Brazilian forward Robinho signed for Manchester City on transfer deadline day on September 1 2008 for a British record transfer fee of £32.5m. After a decent start at Eastlands relations turned a little sour and the player was loaned out to Santos last January, but what would represent the best move for the player now?
The 26-year-old’s fate would have been so much simpler but for his impressive performances in the World Cup when he showed why City decided to splash out so much money on him in the first place. Robinho played five games during Brazil’s campaign, scored two goals and was the spark in a fairly pragmatic Dunga squad.
He also had a successful return to former club Santos on-loan, which led many to believe his fate may be back in his homeland, but now there are calls for him to stay from certain players like Shay Given.
The Citizens’ goalkeeper said:
“I don’t know what his current situation is but there’s no denying he’s had a great World Cup.
“The bottom line is he remains a Manchester City player no matter what’s been written.
“I’d love to see him back at City, he’s gone out and proved a lot of people wrong in South Africa.”
Now manager Roberto Mancini is facing something of a headache, should he convince him to stay, or would Robinho be better off elsewhere?
Many are quick to forget that Robinho’s second season for the Sky Blues was interrupted by injury, his only goal came against Scunthorpe in the FA Cup and he fell down the pecking order before Mancini arrived to ship him out to Santos.
Now that City have added the talents of stars such as David Silva and Yaya Toure to their ranks the club stand a much better chance in challenging the top sides. But it may not be enough to convince him of staying at the club, particularly when they seem willing to ship him out on a season-long loan to Valencia in an attempt to save on some of his £150k-a-week wages…if you can count the Daily Mirror a reliable source, which you can’t.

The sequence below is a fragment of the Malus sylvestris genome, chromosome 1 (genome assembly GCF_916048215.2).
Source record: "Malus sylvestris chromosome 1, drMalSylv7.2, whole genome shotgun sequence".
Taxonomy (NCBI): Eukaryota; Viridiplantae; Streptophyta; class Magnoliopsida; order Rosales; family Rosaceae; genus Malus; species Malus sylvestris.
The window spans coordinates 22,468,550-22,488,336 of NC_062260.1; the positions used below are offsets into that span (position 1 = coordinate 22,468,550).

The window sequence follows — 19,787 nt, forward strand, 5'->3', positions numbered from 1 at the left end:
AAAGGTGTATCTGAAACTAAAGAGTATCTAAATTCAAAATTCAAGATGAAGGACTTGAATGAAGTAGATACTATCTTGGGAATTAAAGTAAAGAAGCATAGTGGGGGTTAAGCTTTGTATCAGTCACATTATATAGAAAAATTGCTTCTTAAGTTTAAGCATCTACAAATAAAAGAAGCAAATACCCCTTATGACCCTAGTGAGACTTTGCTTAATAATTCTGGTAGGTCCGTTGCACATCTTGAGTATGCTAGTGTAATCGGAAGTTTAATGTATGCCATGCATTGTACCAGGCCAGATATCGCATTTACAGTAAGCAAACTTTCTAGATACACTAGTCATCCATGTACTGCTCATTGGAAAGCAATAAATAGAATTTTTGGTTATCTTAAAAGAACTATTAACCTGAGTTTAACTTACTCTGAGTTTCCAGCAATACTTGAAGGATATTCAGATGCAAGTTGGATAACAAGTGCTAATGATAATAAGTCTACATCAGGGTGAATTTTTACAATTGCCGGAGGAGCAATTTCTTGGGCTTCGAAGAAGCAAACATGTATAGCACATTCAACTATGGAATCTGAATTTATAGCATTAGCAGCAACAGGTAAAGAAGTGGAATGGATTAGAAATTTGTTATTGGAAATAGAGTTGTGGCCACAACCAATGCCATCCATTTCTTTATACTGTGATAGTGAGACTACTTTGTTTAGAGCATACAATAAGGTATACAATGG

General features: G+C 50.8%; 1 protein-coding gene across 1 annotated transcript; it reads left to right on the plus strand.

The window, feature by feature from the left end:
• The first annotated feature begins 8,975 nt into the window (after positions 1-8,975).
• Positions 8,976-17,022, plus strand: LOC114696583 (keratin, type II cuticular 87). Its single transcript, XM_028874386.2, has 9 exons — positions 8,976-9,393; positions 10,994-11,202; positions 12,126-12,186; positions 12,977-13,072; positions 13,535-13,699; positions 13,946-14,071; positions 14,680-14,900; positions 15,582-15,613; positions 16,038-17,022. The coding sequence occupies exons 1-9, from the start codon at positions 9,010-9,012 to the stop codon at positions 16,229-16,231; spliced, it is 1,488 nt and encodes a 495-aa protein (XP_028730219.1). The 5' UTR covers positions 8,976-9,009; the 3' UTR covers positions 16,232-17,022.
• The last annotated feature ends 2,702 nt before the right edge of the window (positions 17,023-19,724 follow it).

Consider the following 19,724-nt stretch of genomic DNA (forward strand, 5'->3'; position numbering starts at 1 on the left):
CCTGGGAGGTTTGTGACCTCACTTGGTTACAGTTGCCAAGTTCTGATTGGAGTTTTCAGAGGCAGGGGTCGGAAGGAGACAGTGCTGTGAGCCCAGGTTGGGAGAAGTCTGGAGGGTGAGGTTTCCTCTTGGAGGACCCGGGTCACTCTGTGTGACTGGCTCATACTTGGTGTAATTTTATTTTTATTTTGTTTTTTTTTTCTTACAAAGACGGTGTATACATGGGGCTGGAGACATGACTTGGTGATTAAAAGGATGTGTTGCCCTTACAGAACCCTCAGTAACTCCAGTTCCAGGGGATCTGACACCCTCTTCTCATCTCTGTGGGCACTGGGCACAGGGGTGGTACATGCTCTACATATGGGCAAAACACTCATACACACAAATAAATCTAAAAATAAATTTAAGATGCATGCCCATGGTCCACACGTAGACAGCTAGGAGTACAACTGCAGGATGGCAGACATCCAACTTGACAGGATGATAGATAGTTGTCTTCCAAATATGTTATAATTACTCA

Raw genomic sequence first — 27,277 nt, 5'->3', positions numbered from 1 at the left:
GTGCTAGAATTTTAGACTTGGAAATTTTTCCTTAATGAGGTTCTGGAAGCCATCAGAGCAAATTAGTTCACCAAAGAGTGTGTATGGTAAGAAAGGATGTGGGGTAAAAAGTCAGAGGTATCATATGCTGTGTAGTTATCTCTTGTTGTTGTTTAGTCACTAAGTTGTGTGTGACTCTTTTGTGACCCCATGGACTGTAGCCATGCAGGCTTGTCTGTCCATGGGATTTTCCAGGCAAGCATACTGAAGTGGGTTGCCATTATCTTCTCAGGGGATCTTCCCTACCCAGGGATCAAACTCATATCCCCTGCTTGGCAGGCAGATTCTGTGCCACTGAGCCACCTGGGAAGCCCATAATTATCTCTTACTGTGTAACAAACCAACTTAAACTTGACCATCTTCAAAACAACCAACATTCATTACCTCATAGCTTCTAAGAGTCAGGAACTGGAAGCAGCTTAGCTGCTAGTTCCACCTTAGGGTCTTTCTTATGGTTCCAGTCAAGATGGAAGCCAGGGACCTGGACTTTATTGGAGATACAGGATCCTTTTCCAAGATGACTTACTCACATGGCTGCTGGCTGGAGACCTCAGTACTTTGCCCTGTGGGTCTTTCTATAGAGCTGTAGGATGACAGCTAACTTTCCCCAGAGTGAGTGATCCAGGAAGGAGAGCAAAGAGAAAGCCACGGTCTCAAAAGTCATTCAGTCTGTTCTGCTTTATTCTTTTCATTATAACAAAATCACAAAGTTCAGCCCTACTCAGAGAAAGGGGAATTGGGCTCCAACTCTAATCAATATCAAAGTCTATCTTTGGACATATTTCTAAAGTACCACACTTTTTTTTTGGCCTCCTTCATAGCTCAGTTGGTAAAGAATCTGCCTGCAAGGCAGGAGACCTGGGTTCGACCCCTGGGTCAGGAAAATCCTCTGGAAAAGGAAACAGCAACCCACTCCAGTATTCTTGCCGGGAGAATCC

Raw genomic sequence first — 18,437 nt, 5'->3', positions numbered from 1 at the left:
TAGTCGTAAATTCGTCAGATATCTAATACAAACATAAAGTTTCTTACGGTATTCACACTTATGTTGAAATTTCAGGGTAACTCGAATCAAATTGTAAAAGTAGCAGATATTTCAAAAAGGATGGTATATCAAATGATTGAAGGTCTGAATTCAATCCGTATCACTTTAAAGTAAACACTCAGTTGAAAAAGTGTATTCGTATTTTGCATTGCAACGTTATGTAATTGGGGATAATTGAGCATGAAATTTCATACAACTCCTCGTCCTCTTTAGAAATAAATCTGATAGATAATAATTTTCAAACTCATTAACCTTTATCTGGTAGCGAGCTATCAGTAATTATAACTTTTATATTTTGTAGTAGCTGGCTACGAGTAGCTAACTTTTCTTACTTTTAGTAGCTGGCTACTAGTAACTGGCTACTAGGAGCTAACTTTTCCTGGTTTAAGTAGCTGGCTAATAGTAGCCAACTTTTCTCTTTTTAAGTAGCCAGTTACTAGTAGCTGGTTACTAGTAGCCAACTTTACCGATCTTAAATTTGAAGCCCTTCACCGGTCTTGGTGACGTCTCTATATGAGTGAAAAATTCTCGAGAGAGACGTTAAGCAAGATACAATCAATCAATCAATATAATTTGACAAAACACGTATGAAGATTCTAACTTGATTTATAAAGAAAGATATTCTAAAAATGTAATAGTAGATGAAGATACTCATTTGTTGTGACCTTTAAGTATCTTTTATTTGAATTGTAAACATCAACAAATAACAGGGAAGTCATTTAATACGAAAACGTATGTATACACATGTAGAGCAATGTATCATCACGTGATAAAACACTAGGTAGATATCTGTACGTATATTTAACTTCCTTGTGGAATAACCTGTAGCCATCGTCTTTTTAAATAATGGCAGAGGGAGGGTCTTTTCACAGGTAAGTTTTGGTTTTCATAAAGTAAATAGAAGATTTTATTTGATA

If they are going to pay such high wages for him surely it is worth taking a gamble on Robinho. It would definitely be worth a potential buyer to take a risk on him, particularly if they can sign him for less than the Manchester club originally paid for his signature.
As Chelsea seek some extra creativity amongst their ranks they may decide to renew their interest in Robinho, who wanted to go from Real Madrid to Stamford Bridge in the first place and even called his own press conference to try and force the move whilst he was still at the Bernabeu club.
However, many would have been unimpressed by what was perceived as cry-baby antics from the Brazilian forward in order to get out of Madrid. Also, he seemingly arrived in England thinking he had signed for Chelsea and it didn’t seem like he had even heard of Manchester City.
Alternatively, if City think they won’t be able to get the best out of the former Real Madrid man then maybe they should cut their losses and sell him on.
Should Robinho have another shot at City, or is it time for him to move on?